Sunday, June 05, 2011

Time malleability

There are differences between the conceptualization of time in computing systems and the human conceptualization of time. At the most basic level in computing, time is synonymous with performance and speed. At the next level in computing, there are “more kinds of time” than in the human and physics perspective where time is primarily continuous. In computing, time may be discrete, synchronous and asynchronous, absolute and relative, and not elapsing at all.

Concurrency trend in contemporary computing
Computing is now making time even more malleable as a side effect of the quest to develop concurrent systems (multi-cores and multi-processors, and cluster, grid, and cloud computing), in at least four ways. One technique is using functional languages such as Haskell, LISP, Scheme, Clojure, and F# where sets of items and processes may not need to be temporally ordered. A second method is enhancing existing computer languages with new commands like ‘happensbefore’ and concurrency control mechanisms like ‘lock free queues’ to manage multiple threads of code operating simultaneously. A third means is creating new models with less time dependency like MapReduce which automatically parallelizes large data problems into finding all possible answers (‘map’), and determining relevancy (‘reduce’). A fourth technique is extending alternative models such as clock free methods and asynchronous computing and restructuring problems to be distributed for more expedient resolution.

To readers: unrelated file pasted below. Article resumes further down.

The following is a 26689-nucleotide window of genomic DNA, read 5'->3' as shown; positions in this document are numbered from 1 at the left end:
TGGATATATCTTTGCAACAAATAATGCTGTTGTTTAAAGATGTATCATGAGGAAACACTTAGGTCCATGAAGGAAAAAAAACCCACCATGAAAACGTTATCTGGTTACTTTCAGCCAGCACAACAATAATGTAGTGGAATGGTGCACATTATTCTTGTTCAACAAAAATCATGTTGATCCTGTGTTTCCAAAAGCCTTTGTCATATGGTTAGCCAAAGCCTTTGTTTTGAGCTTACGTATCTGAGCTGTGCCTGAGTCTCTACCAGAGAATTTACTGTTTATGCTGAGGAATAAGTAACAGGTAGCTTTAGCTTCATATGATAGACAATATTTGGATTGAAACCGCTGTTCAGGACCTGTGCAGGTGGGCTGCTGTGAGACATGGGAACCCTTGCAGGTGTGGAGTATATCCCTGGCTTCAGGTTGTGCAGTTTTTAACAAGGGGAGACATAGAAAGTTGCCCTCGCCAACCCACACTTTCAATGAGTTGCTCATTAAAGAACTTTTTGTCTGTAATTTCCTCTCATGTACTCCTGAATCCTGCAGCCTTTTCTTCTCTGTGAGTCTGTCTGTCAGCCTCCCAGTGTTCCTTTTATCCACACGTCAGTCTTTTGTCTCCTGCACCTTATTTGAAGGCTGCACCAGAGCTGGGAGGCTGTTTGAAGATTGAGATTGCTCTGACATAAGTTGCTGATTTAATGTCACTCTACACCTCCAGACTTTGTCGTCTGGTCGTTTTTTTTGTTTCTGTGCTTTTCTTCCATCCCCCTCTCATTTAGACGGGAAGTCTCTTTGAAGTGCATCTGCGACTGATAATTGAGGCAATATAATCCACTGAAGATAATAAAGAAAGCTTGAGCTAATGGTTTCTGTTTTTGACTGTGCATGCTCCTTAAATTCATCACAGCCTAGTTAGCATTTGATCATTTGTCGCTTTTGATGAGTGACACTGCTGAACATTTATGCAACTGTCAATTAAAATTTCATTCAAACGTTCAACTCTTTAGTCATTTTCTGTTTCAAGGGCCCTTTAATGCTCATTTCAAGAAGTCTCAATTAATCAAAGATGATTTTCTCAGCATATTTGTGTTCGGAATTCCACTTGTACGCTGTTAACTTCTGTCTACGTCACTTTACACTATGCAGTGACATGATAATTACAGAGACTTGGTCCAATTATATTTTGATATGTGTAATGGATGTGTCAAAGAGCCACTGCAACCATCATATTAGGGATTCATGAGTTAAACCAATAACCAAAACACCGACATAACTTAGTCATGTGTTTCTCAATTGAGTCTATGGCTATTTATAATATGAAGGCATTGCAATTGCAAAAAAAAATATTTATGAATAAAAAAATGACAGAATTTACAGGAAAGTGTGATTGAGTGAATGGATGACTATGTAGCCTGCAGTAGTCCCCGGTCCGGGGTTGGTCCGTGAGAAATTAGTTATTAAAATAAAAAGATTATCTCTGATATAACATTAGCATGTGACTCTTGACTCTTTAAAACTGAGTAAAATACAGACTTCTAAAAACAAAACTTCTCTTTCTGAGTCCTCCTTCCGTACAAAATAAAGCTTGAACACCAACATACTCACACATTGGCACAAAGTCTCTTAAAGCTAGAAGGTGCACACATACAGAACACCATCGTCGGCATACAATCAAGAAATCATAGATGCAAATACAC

Building intelligent systems
The building of intelligent systems is a special problem in computing. There are many approaches ranging from attempts to model human thinking, including the conceptualization of time, to attempts to building intelligent systems from scratch. All models might benefit from incorporating biological time models such as temporal synchrony, the notion of a high-level background synchronization of processes.

Computers are already great time-savers. Computing approaches to contemporary problems like concurrency and building intelligent systems are increasing the ability to manipulate time. Ultimately, humans may be able to greatly extend the control of time, for all intents and purposes creating more time.

From “The conceptualization of time in computing

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